(Clearwisdom.net) Once upon a time, in order to find the true meaning of life, a young man seeking the Tao traveled far from home. Without stopping, he climbed high mountains, crossed dangerous rivers, and visited numerous places looking for a true master to answer his questions. Day after day, he met and asked many people; however, he did not feel he had gained any enlightenment. Disappointed, he pondered and wondered, but he was still not able to figure out why.

Later, he learned from a teacher that there was a high-level monk who had obtained the Tao, living in a mountain not far from his hometown. He could answer all kinds of difficult questions about life. Therefore, he immediately started out in the dark of night and asked around where he could find the monk.

One day, he arrived at the foot of a mountain and saw a woodcutter walking down with two buckets of firewood on his shoulders. The young man asked him, "Brother, do you know exactly where the monk who has obtained the Tao lives in this mountain and what he looks like?" The woodcutter thought for a moment and answered, "It is true that there is such a monk on this mountain. However, people do not know exactly where he lives because he often travels around to offer salvation to predestined people. As to his appearance, some say he looks elegant and unusual and divine halos shine on his body; some say he looks dirty and messy and his clothes are sloppy and shabby. Nobody can really describe him clearly."

After thanking the woodcutter, the young man was determined to find the monk. He traveled way up the mountain without any rest. On the mountain, he met peasants, hunters, children herding animals, people digging herbs, etc. However, he did not find the high-level monk who could tell him the meaning of life.

In despair, he turned around and traveled back down from the mountain. On his way, he met a beggar with a broken bowl in his hands who begged water from the young man. The young man poured some water into the bowl from his water bag. However, the water completely leaked out before the beggar could put his lips to the bowl and drink. Unwillingly, the young man poured more water into the bowl and urged the beggar to drink faster, but just as the bowl reached the beggar's lips, the water all leaked out again.

"How can you possibly drink water using a broken bowl?" The young man said impatiently.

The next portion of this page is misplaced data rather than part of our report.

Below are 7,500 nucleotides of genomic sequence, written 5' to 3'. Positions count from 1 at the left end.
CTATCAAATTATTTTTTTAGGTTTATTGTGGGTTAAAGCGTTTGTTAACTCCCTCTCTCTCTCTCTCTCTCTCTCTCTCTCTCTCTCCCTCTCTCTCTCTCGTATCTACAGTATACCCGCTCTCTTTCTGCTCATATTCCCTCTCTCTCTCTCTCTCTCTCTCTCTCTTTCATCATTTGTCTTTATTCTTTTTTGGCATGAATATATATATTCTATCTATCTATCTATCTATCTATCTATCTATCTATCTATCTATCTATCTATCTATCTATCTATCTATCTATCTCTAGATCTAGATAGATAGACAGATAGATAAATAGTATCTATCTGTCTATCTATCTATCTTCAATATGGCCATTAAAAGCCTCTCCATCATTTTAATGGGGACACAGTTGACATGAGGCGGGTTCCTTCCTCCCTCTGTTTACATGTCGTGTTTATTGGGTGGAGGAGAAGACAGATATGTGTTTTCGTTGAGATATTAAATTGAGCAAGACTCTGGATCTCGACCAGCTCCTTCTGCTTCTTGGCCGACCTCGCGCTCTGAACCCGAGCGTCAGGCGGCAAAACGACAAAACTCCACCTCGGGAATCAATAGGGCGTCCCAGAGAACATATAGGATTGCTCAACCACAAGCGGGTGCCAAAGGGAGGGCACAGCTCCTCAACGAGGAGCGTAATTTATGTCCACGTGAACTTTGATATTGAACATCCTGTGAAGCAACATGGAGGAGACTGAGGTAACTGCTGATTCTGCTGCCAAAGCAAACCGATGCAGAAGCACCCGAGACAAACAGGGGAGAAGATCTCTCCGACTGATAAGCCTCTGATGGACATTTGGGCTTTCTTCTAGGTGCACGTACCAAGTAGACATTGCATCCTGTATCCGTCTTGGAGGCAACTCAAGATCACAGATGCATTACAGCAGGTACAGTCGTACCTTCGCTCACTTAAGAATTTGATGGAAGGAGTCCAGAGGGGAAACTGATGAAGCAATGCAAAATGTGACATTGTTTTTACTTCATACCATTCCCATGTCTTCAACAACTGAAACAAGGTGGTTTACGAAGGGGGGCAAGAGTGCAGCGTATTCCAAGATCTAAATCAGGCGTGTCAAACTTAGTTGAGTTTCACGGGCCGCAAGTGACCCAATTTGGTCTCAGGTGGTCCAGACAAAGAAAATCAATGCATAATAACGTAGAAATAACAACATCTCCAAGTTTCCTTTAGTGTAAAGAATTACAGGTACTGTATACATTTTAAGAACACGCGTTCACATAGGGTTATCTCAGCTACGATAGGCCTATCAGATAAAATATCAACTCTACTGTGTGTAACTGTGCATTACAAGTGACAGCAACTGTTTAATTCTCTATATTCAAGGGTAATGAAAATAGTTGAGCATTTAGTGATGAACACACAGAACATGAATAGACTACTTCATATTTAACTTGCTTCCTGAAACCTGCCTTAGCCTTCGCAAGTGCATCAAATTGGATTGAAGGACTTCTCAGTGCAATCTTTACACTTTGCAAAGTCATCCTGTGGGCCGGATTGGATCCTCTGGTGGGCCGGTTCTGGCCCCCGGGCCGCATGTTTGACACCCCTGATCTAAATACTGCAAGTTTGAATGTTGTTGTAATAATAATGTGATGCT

"Poor young man, you have been seeking the meaning of life everywhere and you look unassuming on the surface. However, in your heart, you judge whether others' words meet your expectations. You cannot accept any views that do not satisfy your expectations. Those notions of yours result in big holes in your heart and keep you from finding the answers you seek."

When he heard that, the young man was suddenly enlightened to the point. He immediately bowed to the monk and said, "Master, are you the high-level monk that I have been trying to find?" When there was no reply even though he repeated his question several times, he raised his head and found that beggar had long disappeared.

A bowl with holes cannot hold water; a heart with holes cannot hear the meaning of life.

What are the manifestations of those holes in the heart? Selfishness; jealousy; stubbornness; and being opinionated, suspicious, impetuous, hateful, fearful, arrogant, and cowardly are a few examples. Those mentalities are like holes in the heart. The difference is that people have different kinds of holes in their hearts.

Since humans are not saints and sages, who cannot live without making a single mistake? Since we are lost in the delusion, who can claim to be without loopholes? It is not a terrifying thing to have loopholes. It is terrifying if we do not know that we have loopholes; it is terrifying that we do not mend the loopholes even if we know about them. Consequently, the loopholes will become bigger and bigger, harming one's life and destroying oneself. A heart is not precious unless you are willing to mend the holes.